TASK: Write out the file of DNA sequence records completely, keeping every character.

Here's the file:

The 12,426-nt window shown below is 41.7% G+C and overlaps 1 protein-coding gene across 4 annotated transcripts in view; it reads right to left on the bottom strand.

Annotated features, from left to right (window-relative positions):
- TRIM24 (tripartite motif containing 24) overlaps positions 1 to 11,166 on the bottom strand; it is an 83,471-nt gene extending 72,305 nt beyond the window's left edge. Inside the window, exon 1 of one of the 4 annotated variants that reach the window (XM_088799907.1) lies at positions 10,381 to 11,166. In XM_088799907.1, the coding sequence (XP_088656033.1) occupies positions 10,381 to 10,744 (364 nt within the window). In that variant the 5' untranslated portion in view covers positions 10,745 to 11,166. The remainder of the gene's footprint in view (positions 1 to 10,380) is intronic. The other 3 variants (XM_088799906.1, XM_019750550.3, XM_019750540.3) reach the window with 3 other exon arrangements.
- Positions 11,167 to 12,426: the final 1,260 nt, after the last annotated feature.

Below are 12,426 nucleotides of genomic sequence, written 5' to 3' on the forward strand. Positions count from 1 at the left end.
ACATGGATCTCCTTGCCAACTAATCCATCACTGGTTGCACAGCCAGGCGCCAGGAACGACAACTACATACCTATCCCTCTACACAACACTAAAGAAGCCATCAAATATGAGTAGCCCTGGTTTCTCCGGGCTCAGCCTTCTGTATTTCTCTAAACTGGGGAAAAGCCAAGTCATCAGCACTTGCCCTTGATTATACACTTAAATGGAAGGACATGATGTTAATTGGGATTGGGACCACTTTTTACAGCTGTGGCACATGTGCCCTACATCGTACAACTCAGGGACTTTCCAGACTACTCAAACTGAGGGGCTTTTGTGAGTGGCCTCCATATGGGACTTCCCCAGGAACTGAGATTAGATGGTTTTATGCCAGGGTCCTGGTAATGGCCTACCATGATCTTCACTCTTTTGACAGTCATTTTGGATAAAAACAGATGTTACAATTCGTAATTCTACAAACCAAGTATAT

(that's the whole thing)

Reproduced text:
The 12,426-nt window shown below is 41.7% G+C and overlaps 1 protein-coding gene across 4 annotated transcripts in view; it reads right to left on the bottom strand.

Annotated features, from left to right (window-relative positions):
- TRIM24 (tripartite motif containing 24) overlaps positions 1 to 11,166 on the bottom strand; it is an 83,471-nt gene extending 72,305 nt beyond the window's left edge. Inside the window, exon 1 of one of the 4 annotated variants that reach the window (XM_088799907.1) lies at positions 10,381 to 11,166. In XM_088799907.1, the coding sequence (XP_088656033.1) occupies positions 10,381 to 10,744 (364 nt within the window). In that variant the 5' untranslated portion in view covers positions 10,745 to 11,166. The remainder of the gene's footprint in view (positions 1 to 10,380) is intronic. The other 3 variants (XM_088799906.1, XM_019750550.3, XM_019750540.3) reach the window with 3 other exon arrangements.
- Positions 11,167 to 12,426: the final 1,260 nt, after the last annotated feature.

Below are 12,426 nucleotides of genomic sequence, written 5' to 3' on the forward strand. Positions count from 1 at the left end.
ACATGGATCTCCTTGCCAACTAATCCATCACTGGTTGCACAGCCAGGCGCCAGGAACGACAACTACATACCTATCCCTCTACACAACACTAAAGAAGCCATCAAATATGAGTAGCCCTGGTTTCTCCGGGCTCAGCCTTCTGTATTTCTCTAAACTGGGGAAAAGCCAAGTCATCAGCACTTGCCCTTGATTATACACTTAAATGGAAGGACATGATGTTAATTGGGATTGGGACCACTTTTTACAGCTGTGGCACATGTGCCCTACATCGTACAACTCAGGGACTTTCCAGACTACTCAAACTGAGGGGCTTTTGTGAGTGGCCTCCATATGGGACTTCCCCAGGAACTGAGATTAGATGGTTTTATGCCAGGGTCCTGGTAATGGCCTACCATGATCTTCACTCTTTTGACAGTCATTTTGGATAAAAACAGATGTTACAATTCGTAATTCTACAAACCAAGTATAT